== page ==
HDR On

If you experience ghosting, you can make adjustments using Variable Overdrive. Incidentally, the monitor also has an ELMB setting (Extreme Low Motion Blur), which, however, cannot be used together with FreeSync Premium and HDR. In general, the differences in the settings are difficult to capture even with the Ghosting UFO test. At least the panel can get so bright that the ELMB’s black in-between images don’t affect the overall brightness as much as many other gaming monitors do.

eSports isn’t everything. For example, how does it look in Cyberpunk 2077 if you only achieve 50-60 FPS with UWQHD and a high level of detail? In this case, FreeSync Premium is on board and you can also activate G-Sync Compatible in the Nvidia Control Panel if you own a new GeForce graphics card. Even Cyberpunk 2077 runs pleasantly smoothly at 50 to 60 FPS, since the refresh rate is adjusted to the calculated frame rate. This happens in the range of 48-165Hz via DisplayPort and 48-144Hz via HDMI.

Ghosting: OverDrive 0
Ghosting: OverDrive 0

 

Ghosting: OverDrive 100
Ghosting: OverDrive 100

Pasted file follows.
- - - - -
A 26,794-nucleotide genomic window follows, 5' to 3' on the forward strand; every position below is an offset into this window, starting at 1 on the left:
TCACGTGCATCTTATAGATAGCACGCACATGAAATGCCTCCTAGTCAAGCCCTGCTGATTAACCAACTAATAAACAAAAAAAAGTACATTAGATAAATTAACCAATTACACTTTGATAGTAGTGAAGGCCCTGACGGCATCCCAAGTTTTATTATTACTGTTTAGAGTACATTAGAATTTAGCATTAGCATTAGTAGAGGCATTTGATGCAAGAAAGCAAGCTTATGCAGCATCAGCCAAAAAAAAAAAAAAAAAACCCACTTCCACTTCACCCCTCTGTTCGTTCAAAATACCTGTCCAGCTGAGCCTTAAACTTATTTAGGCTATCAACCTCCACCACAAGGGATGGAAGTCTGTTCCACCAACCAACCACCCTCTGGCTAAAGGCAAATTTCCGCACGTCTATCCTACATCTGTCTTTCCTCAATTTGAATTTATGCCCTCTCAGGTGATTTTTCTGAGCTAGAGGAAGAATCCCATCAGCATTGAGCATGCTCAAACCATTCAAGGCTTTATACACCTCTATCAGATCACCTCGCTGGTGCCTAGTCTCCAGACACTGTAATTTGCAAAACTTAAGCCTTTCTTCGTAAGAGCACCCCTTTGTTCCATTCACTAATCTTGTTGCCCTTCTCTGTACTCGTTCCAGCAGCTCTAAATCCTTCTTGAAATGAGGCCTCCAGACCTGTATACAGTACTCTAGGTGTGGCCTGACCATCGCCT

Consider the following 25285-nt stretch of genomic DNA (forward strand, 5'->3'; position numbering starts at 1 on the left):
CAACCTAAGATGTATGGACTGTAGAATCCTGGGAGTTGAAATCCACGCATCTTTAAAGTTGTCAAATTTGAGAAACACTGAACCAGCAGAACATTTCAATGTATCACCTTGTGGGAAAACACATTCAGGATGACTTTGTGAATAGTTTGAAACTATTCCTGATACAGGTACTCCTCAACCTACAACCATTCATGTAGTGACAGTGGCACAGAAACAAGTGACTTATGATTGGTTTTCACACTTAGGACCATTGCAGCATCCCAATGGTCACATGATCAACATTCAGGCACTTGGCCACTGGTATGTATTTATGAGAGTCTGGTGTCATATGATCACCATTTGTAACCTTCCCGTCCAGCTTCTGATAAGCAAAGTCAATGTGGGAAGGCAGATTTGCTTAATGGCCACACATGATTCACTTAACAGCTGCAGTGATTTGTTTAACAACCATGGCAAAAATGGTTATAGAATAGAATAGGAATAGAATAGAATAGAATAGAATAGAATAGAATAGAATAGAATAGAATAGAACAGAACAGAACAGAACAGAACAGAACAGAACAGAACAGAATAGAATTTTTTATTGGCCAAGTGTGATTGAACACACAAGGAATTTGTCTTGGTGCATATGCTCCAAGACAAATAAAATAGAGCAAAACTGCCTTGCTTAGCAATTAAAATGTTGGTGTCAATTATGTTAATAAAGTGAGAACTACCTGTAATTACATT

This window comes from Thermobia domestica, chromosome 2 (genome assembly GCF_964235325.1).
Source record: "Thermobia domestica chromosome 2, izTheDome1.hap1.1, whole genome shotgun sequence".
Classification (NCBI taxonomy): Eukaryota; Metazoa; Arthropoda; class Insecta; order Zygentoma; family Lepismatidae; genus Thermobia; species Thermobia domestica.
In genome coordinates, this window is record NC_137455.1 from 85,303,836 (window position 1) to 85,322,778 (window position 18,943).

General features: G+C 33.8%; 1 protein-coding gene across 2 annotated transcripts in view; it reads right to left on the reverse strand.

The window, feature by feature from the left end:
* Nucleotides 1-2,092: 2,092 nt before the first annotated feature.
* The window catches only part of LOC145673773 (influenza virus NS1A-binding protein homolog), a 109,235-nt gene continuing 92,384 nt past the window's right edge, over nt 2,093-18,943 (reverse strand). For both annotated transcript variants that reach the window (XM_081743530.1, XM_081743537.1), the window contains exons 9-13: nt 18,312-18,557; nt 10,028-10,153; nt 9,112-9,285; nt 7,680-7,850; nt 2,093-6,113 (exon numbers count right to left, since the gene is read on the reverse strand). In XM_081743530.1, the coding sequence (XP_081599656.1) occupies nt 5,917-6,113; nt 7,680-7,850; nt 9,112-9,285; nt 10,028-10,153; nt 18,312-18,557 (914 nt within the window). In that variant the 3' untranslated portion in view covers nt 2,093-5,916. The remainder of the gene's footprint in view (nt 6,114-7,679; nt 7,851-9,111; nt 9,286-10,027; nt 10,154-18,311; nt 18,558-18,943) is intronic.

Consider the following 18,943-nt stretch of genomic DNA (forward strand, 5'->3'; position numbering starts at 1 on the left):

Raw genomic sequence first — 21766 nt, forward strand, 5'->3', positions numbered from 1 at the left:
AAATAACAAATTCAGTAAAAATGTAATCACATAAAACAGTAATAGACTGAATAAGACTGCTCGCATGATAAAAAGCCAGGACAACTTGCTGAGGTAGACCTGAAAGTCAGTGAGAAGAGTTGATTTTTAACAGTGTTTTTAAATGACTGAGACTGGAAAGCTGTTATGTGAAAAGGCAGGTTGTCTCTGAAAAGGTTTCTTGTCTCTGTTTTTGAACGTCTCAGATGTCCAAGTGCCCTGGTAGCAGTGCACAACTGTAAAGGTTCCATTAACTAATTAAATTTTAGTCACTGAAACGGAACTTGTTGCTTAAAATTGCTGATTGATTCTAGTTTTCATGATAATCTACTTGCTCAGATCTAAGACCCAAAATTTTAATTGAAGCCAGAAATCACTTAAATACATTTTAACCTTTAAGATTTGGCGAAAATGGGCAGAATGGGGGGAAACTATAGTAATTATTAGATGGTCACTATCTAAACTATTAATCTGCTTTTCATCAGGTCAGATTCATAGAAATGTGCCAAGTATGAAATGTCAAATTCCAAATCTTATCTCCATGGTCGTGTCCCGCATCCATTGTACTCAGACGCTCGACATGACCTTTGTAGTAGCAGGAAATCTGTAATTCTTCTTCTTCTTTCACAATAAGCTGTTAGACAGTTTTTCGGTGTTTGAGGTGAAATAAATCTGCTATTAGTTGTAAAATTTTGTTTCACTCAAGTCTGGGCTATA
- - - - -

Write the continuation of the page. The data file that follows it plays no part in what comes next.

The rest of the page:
Ghosting: ULMB Standard
Ghosting: ULMB Standard

 

Ghosting: ULMB Turbo
Ghosting: ULMB Turbo

Interim conclusion: Gaming – whether RPGs or FPS – is a lot of fun with the ASUS TUF VG34VQL1B thanks to good color reproduction, fast panel, lots of screen space and thus high immersion. For professional eSports players, however, an IPS panel with 240+ Hz and 1ms GtG should generally be the better or only choice.

VA panel with very good color representation

So gaming works perfectly, but what about the other panel qualities? As always, I grabbed our SpyderX and let the display analysis run through it. As already described, the first thing that catches the eye is the very high maximum display brightness of up to 594 nits in the center of the screen. In fact, like Barney Stinson’s TV, white areas burn onto the retina. Accordingly, the maximum brightness should only be a pleasant setting for at least the users in the dark gaming room – as long as you are not streaming with sunglasses. In everyday life I was more likely to use 200 nits at 27% brightness, but for HDR content the high maximum brightness is of course a must.